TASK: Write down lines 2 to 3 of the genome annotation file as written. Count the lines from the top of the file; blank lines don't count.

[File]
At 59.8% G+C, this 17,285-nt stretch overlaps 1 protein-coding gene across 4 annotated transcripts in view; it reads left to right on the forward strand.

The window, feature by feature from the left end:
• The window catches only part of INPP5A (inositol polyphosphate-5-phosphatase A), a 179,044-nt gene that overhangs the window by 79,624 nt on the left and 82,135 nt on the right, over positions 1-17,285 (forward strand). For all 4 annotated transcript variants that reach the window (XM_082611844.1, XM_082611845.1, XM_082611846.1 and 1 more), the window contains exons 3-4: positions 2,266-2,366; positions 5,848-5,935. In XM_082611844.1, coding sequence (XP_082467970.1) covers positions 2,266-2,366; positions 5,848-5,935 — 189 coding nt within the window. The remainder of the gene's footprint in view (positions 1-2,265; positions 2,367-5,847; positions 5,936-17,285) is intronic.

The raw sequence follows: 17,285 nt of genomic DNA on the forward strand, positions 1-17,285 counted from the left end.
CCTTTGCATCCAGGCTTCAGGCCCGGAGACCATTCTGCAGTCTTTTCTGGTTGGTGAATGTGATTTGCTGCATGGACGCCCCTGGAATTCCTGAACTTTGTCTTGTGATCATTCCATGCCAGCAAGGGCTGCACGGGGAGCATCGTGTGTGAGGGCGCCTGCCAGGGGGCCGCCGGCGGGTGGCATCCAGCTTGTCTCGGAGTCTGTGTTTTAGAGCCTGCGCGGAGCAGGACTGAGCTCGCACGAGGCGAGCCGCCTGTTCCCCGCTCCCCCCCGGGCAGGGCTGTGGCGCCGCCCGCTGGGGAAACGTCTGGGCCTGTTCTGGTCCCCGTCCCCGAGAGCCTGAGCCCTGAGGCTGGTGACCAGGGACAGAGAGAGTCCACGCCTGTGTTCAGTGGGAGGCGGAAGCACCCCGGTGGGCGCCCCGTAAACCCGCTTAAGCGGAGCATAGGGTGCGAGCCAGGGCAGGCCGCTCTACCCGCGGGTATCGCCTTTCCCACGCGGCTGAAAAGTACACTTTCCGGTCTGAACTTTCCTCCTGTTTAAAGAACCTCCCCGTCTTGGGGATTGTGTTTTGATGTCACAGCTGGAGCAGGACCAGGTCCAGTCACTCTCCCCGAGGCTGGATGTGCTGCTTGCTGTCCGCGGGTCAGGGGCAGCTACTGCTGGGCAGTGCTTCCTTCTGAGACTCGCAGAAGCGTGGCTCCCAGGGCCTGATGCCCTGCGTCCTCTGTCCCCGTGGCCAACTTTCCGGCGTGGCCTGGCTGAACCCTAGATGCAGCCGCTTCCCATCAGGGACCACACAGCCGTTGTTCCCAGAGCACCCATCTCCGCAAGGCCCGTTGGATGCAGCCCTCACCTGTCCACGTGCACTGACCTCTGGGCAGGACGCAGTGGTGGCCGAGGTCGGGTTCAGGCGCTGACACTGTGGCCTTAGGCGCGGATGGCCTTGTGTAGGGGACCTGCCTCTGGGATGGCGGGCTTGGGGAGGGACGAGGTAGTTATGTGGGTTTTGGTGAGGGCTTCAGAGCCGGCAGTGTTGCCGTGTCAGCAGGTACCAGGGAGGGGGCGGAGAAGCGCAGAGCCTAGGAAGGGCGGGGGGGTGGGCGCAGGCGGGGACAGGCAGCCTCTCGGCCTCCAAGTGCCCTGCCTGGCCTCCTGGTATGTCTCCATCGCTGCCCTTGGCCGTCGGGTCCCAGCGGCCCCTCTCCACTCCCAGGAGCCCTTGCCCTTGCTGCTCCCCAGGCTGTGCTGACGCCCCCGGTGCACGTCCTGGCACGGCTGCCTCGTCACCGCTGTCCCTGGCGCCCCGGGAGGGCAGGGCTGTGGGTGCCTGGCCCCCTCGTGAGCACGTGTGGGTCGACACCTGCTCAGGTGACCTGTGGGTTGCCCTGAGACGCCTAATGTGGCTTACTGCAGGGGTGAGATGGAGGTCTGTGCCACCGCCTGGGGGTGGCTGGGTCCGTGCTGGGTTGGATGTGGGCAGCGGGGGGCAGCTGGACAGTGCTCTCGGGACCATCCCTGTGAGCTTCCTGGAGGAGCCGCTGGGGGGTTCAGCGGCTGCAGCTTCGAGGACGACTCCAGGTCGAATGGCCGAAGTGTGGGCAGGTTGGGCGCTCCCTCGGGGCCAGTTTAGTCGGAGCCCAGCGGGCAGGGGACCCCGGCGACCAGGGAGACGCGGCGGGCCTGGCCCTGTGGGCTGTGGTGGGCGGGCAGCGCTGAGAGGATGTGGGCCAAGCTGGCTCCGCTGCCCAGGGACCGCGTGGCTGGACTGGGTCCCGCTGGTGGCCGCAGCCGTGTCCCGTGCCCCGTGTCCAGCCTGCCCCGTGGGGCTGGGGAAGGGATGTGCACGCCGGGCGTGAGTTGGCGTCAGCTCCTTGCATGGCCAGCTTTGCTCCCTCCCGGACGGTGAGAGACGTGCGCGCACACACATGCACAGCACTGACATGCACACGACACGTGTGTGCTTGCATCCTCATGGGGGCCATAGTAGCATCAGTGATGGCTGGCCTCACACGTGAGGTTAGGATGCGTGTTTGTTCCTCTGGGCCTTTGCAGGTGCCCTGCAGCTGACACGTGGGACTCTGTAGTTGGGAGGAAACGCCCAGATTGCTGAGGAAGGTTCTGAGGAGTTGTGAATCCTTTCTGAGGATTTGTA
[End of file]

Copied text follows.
The window, feature by feature from the left end:
• The window catches only part of INPP5A (inositol polyphosphate-5-phosphatase A), a 179,044-nt gene that overhangs the window by 79,624 nt on the left and 82,135 nt on the right, over positions 1-17,285 (forward strand). For all 4 annotated transcript variants that reach the window (XM_082611844.1, XM_082611845.1, XM_082611846.1 and 1 more), the window contains exons 3-4: positions 2,266-2,366; positions 5,848-5,935. In XM_082611844.1, coding sequence (XP_082467970.1) covers positions 2,266-2,366; positions 5,848-5,935 — 189 coding nt within the window. The remainder of the gene's footprint in view (positions 1-2,265; positions 2,367-5,847; positions 5,936-17,285) is intronic.